Trumbull, Connecticut-based FallCall Solutions has raised a sub-$1 million seed round from Connecticut Ventures to develop a pure software-based Personal Emergency Response System (PERS) for the Apple Watch. While automated fall detecction is in the company's future pipeline, the initial launch of the app, on Apple Watch and iPhone, works as an app-based help button that can be activated by voice or touch.
"The market data that we see is that Apple has sold about 41 million Apple Watches ... and that about up to 27 to 30 percent of them are on the wrists of people over the age of 55, which surprised me," FallCall founder and President Dr. Shea Gregg told MobiHealthNews. "But if that's the case, you have 8 or 9 million Watches floating around on the wrists of people over the age of 55."
A practicing trauma surgeon, Gregg founded the company because he was frustrated with the adoption problems and social stigma associated with traditional PERS. At the same time, he was seeing more and more Apple Watches on the wrists of his geriatric patients.
"There's a lot of people are coming out with third party devices that have their hardware and they have their proprietary software and then it can to hook up to their phone and they can get something very similar in terms of the package," Gregg said. "Everybody's trying to run down that that pathway, but you have to worry about manufacturing, distribution, the quality of the GPS. I never quite understood that model. I figured that the GPS internally on the Watch was outstanding, which it turns out it is. There were a lot of benefits to developing just a strictly software soluton, and my distribution’s taken care of and I don't have to worry about the hardware component."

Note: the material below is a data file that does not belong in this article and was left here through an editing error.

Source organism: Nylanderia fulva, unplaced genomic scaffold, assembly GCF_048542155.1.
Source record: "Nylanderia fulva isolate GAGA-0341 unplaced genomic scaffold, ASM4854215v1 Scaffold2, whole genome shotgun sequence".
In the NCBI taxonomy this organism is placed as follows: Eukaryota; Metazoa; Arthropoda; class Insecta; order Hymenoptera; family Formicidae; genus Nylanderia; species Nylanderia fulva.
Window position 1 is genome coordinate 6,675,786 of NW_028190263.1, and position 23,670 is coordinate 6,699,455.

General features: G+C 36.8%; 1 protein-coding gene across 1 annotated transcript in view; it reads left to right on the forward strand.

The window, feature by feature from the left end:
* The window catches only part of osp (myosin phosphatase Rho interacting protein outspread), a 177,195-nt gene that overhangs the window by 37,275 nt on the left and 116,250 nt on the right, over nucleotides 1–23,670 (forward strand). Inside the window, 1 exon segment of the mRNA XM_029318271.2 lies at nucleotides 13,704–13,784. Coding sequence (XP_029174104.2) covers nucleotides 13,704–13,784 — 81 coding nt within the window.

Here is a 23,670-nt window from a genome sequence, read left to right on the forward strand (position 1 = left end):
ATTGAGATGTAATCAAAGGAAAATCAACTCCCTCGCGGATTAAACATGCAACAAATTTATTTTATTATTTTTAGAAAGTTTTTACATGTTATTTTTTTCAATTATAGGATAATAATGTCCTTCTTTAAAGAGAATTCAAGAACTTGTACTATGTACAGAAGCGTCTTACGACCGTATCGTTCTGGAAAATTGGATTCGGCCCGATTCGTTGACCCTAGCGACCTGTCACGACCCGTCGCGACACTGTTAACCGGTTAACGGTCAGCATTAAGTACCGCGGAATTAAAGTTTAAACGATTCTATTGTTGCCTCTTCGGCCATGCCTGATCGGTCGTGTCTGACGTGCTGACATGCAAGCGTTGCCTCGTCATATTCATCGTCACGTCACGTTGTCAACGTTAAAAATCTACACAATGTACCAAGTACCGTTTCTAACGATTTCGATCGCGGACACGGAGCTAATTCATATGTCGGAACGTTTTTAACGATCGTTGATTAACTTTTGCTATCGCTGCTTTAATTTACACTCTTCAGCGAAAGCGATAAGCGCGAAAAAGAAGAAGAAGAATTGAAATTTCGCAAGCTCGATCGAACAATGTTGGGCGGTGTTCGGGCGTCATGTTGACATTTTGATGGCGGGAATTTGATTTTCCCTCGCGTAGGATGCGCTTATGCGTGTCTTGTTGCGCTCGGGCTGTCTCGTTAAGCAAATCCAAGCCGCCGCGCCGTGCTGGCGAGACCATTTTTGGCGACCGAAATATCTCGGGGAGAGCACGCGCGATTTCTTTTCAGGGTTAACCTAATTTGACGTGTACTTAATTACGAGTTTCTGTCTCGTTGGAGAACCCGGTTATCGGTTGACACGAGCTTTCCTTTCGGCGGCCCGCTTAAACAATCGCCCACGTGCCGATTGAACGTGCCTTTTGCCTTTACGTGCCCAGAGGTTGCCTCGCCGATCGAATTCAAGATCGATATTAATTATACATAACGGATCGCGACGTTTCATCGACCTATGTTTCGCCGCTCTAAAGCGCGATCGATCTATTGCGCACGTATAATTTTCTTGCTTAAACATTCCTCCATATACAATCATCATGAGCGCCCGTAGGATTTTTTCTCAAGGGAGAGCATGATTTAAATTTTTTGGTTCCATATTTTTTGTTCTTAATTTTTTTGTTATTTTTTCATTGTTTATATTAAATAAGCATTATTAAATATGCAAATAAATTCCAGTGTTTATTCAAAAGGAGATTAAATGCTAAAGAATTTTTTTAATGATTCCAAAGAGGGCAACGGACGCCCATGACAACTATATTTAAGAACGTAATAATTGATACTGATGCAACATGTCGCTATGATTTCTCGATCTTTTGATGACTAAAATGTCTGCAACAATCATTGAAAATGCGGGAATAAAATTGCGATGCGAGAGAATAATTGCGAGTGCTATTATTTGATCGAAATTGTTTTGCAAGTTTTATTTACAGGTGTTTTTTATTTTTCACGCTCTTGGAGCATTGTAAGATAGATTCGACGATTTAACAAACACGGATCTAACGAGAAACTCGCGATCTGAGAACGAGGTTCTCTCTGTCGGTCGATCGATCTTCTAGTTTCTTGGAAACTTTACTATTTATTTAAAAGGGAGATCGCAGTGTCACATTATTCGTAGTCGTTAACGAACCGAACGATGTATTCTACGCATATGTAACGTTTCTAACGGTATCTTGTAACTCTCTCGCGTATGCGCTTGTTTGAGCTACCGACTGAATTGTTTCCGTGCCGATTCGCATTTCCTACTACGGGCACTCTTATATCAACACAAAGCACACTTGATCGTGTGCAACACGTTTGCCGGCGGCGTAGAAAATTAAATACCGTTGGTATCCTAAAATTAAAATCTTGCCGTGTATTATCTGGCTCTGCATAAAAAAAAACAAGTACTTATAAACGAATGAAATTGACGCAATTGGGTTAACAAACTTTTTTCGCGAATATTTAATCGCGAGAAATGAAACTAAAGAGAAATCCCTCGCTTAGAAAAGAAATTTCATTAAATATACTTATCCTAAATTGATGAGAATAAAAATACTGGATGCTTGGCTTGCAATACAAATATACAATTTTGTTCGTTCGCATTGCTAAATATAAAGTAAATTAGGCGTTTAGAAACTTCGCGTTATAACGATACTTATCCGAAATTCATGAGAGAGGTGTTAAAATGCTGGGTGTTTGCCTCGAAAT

The app will be free to download with an optional paid subscription service that gets users access to a 24-7 central monitoring system. Without the subscription, users can still use the help button to contact caregivers.
The funding from Connecticut Innovations, which partly comes from the Connecticut state government, will help FallCall to build out its team, hiring operations personnel and an elder tech outreach specialist. Additionally, Gregg has big plans for the future. His company is piloting a version with automated fall detection using the gyroscope and motion sensors in the Watch. The app can distinguish between falls from sitting or falls from standing to determine how urgently to escalate the call.
"Our future pipeline will have the automated fall detection once more testing has gone into it," he said. "We have a working prototype. It works you know quite well: I've gotten sensitivity at 90 percent for high mechanism falls and up to 70 percent for low mechanism falls. But I want to actually test it even further and build up some more things on the Watch operating system."
After that, the company will look at getting onto the Android ecosystem and potentially launching an enterprise version of the software.